Robert Novitsky | April 24, 2019

Nearly every community has its myths that tend to go unquestioned, and the fitness world is no stranger to them. Whether it's myths surrounding when to eat for maximum protein synthesis, the endless health fads that claim to solve all your problems, or the various supplements that are supposed to give you that extra edge, the fitness world is littered with misinformation.

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Mark Rippetoe | April 17, 2019

I'll admit that I'm slow to adapt, and this is long overdue. Podcasts are the best way to reach people in 2019, and more people will listen to an author's podcast in a day than will read his book in a year – if it's interesting, informative, and sufficiently abrasive.

I can do all three, so what the hell are we waiting for?

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Mark Rippetoe | April 10, 2019

Dr. Ken Leistner passed away unexpectedly last Saturday morning at his home in Valley Stream, Long Island. For decades Ken was an important contributor to Powerlifting USA, the most important voice of the sport on the planet. Before the internet, PLUSA was our primary source of information about training, competition, and the athletes who comprised the cadre of the strongest men in the world. Ken was an integral part of every powerlifter's education. We were fortunate enough to have him write eight installments for this website, and as a memorial to him we will be running them daily this week. I was lucky enough to edit them as they came in, and it was more fun for me to read Ken's work as the first to see it than you can ever imagine.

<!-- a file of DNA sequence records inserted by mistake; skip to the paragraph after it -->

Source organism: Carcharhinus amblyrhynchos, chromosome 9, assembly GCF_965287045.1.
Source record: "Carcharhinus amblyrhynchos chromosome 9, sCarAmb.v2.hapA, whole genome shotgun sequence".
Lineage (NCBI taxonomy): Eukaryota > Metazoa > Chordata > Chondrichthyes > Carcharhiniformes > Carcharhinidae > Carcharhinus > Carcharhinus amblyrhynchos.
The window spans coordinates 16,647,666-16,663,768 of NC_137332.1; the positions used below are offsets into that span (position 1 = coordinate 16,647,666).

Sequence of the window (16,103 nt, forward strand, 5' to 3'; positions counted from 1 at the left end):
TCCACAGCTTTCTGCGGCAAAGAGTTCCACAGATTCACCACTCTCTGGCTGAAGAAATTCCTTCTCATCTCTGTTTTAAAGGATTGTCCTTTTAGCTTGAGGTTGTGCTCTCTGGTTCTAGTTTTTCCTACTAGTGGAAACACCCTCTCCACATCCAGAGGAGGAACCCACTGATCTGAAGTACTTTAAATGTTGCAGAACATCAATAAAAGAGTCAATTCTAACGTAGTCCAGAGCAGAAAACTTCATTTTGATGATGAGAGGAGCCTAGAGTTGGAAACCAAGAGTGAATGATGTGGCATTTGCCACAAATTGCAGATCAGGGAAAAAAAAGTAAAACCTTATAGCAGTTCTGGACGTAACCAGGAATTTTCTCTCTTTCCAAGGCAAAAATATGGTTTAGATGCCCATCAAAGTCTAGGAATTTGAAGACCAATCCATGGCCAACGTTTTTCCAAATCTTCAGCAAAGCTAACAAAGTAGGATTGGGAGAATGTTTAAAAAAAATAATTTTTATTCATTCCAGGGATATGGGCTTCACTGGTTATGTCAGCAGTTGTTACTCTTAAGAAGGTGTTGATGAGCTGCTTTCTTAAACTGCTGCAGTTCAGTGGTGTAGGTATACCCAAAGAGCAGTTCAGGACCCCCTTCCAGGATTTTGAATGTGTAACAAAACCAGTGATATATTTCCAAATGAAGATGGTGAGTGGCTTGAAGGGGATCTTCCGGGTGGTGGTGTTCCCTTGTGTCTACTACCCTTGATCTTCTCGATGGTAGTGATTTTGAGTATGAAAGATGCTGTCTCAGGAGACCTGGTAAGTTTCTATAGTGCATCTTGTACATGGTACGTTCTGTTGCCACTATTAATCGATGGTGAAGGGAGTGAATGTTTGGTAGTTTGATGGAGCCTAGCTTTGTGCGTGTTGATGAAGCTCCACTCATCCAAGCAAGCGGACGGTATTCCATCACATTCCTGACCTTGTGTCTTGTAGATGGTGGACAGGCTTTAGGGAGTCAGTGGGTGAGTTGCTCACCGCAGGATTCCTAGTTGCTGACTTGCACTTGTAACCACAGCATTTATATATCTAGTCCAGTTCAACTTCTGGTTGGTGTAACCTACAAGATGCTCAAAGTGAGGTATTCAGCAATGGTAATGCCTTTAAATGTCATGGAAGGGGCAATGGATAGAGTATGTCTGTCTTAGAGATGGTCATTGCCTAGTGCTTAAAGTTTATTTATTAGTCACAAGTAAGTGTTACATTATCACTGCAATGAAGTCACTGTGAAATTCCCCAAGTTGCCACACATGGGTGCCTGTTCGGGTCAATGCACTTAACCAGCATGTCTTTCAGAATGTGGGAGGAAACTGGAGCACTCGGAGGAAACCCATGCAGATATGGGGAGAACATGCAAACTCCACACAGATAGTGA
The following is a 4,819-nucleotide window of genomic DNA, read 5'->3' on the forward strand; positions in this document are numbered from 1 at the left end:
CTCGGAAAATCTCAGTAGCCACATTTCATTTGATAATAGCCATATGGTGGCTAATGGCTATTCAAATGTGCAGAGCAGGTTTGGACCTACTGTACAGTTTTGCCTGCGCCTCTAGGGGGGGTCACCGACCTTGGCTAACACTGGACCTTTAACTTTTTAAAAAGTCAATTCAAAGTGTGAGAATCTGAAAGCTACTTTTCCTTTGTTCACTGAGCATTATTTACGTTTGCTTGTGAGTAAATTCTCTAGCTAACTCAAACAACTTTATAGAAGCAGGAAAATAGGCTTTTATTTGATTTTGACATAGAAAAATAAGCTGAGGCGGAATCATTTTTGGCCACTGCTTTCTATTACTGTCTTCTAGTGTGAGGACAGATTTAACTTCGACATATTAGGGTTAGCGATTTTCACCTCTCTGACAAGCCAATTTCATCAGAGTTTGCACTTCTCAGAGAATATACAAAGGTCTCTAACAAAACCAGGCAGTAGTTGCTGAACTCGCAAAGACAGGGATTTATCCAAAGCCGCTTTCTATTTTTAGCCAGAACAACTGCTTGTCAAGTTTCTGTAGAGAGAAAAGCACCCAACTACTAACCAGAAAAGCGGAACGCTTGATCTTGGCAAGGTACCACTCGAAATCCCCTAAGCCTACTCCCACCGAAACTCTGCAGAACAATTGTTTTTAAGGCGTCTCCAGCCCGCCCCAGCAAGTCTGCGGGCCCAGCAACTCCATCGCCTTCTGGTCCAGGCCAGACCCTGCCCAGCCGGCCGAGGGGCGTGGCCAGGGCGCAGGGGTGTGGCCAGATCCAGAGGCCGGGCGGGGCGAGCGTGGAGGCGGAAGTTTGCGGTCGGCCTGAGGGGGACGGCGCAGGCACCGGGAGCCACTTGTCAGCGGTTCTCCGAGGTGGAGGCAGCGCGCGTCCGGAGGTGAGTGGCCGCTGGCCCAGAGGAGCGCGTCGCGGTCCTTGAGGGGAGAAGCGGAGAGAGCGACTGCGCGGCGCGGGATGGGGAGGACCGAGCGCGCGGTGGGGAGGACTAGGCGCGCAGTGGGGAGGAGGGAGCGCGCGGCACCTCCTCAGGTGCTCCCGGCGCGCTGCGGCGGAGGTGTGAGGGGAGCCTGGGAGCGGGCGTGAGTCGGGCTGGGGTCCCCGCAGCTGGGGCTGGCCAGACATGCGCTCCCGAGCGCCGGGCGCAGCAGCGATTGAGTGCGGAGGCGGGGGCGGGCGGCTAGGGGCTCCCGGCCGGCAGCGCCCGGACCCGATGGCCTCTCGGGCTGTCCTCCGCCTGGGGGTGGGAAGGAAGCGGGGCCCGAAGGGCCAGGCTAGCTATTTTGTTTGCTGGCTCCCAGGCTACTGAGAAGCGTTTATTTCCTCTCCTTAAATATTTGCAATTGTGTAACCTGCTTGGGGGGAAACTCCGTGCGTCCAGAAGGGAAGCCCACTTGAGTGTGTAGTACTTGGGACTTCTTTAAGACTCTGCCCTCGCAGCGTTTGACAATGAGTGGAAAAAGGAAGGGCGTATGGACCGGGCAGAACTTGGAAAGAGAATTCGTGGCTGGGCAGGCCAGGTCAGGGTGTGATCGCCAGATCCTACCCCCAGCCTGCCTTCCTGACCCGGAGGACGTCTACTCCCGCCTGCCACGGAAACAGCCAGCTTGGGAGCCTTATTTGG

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Jim Steel | April 03, 2019

Times have changed in the strength and conditioning world over the years. I reckon that in a word, you could describe the source of the changes as “access.” In the 80s there was not access to as much information as there is now. Of course there was no internet, with the social media superstars and the keyboard warriors hiding behind the computer typing their uninformed opinions about strength training.

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Robert Santana, MS, RD, SSC | March 27, 2019

Most, if not all, strength trainees have been told at some point in their lifting careers that they need to consume protein to get stronger and build muscle mass. In any discussion of nutritional needs for strength training, protein is almost certain to be the first topic. However, much of the information has been misunderstood, and this paper is intended to serve as a resource for understanding the function of protein with regards to training and overall health.

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